Algebra II

Your studies in algebra 1 have built a solid foundation from which you can explore linear equations, inequalities, and functions. In algebra 2 we build upon that foundation and not only extend our knowledge of algebra 1, but slowly become capable of tackling the BIG questions of the universe. We'll again touch on systems of equations, inequalities, and functions...but we'll also address exponential and logarithmic functions, logarithms, imaginary and complex numbers, conic sections, and matrices. Don't let these big words intimidate you. We're on this journey with you!
Community Questions

Systems of equations and inequalities

What happens when we have many variables but also many constraints.

Functions and their graphs

Revisiting what a function is and how we can define and visualize one.

Polynomial and rational functions

Exploring quadratics and higher degree polynomials. Also in-depth look at rational functions.

Rational expressions

You have probably been wondering whether our powers of algebraic problem solving break down if we divide by the variable or we have entire expressions in denominator of a fraction. Well, they don't! In this topic, you'll learn how to interpret and manipulate rational expressions (when you have one algebraic expression divided by another)!

Exponential and logarithmic functions

A look at exponential and logarithmic functions including many of their properties and graphs.

Logarithms

Log-a-what? No, this tutorial is about neither chopped wood nor music (actually logarithms do have applications in music), but it is fascinating nonetheless. You know how to take an exponent. Now you can think about what exponent you have to raise a number to to get another number. Yes, I agree--unstoppable fun for the whole family. No, seriously, logarithms are used everywhere (including to measure earthquakes and sound).

Imaginary and complex numbers

Understanding and solving equations with imaginary numbers.

Conic sections

A detailed look at shapes that are prevalent in science: conic sections

Matrices

Functions and their graphs

Revisiting what a function is and how we can define and visualize one.
Community Questions
All content in “Functions and their graphs”

Function introduction

Relationships can be any association between sets of numbers while functions have only one output for a given input. This tutorial works through a bunch of examples of testing whether something is a valid function. As always, we really encourage you to pause the videos and try the problems before Sal does!

Domain and range

What values can you and can you not input into a function? What values can the function output? The domain is the set of values that the function is defined for (i.e., the values that you can input into a function). The range is the set of values that the function output can take on. This tutorial covers the ideas of domain and range through multiple worked examples. These are really important ideas as you study higher mathematics.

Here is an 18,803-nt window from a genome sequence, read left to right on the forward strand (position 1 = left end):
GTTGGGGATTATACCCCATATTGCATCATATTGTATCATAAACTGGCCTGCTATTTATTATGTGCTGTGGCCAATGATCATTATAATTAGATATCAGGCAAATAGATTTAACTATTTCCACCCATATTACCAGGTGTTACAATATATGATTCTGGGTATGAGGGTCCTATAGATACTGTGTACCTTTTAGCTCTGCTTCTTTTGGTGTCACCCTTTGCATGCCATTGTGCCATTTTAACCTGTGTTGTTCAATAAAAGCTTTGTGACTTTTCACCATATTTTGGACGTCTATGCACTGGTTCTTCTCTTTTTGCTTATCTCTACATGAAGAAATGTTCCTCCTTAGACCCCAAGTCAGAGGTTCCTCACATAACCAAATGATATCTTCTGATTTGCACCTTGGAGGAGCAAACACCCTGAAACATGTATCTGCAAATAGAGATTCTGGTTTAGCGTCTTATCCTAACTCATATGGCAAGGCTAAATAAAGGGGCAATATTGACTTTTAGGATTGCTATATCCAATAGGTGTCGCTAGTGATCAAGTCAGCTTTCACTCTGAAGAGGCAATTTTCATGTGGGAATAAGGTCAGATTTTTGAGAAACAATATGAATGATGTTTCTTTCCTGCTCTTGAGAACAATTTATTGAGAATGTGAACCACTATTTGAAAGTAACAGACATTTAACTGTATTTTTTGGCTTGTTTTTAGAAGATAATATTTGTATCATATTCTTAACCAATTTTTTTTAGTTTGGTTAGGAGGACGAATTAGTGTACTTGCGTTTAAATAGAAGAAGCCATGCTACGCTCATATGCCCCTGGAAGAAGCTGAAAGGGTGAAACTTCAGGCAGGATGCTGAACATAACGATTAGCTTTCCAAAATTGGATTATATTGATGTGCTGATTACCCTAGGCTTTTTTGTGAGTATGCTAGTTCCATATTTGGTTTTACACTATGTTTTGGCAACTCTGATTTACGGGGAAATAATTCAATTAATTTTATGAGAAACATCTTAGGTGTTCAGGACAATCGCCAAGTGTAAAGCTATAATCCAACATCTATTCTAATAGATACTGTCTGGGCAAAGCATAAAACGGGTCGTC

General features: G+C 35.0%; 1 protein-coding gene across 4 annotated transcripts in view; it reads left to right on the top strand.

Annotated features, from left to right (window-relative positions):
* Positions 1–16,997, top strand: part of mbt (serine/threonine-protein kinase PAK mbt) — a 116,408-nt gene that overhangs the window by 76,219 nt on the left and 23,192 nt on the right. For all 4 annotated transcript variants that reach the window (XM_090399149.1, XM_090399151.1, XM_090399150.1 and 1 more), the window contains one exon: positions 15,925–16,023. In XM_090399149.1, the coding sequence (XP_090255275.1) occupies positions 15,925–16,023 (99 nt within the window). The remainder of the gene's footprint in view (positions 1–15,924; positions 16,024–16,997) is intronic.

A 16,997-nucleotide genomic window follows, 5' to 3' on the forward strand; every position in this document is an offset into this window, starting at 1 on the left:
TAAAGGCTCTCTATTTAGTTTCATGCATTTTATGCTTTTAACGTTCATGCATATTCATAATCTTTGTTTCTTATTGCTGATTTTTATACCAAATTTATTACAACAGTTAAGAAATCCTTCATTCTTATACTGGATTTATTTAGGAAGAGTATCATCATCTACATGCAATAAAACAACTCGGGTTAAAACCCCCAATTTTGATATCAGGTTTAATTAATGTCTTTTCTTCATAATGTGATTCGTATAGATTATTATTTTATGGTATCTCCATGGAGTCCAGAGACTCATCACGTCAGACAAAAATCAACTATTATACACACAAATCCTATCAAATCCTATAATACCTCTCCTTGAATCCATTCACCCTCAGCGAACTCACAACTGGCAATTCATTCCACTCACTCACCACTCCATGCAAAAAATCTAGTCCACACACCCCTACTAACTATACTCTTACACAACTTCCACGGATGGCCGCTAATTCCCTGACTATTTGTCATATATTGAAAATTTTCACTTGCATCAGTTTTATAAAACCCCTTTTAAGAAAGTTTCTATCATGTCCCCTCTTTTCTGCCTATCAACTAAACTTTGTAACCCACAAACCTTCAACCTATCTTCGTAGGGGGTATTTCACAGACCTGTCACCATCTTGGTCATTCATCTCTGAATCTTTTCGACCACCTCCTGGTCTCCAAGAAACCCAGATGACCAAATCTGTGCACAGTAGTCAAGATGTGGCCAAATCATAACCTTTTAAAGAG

Function inverses

Functions associate a set of inputs with a set of outputs (in fancy language, they "map" one set to another). But can we go the other way around? Are there functions that can start with the outputs as inputs and produce the original inputs as outputs? Yes, there are! They are called function inverses! This tutorial works through a bunch of examples to get you familiar with the world of function inverses.

Properties and features of functions

You know a function when you see one, but are curious to start looking deeper at their properties. Some functions seem to be mirror images around the y-axis while others seems to be flipped mirror images while others are neither. How can we shift and reflect them? This tutorial addresses these questions by covering even and odd functions. It also covers how we can shift and reflect them. Enjoy!

Undefined and indeterminate answers

In second grade you may have raised your hand in class and asked what you get when you divide by zero. The answer was probably "it's not defined." In this tutorial we'll explore what that (and "indeterminate") means and why the math world has left this gap in arithmetic. (They could define something divided by 0 as 7 or 9 or 119.57 but have decided not to.)

New operator definitions

Are you bored of the traditional operators of addition, subtraction, multiplication and division? Do even exponents seem a little run-of-the-mill? Well in this tutorial, we will--somewhat arbitrarily--define completely new operators and notation (which are essentially new function definitions without the function notation). Not only will this tutorial expand your mind, it could be the basis of a lot of fun at your next dinner party!

More mathy functions

In this tutorial, we'll start to use and define functions in more "mathy" or formal ways.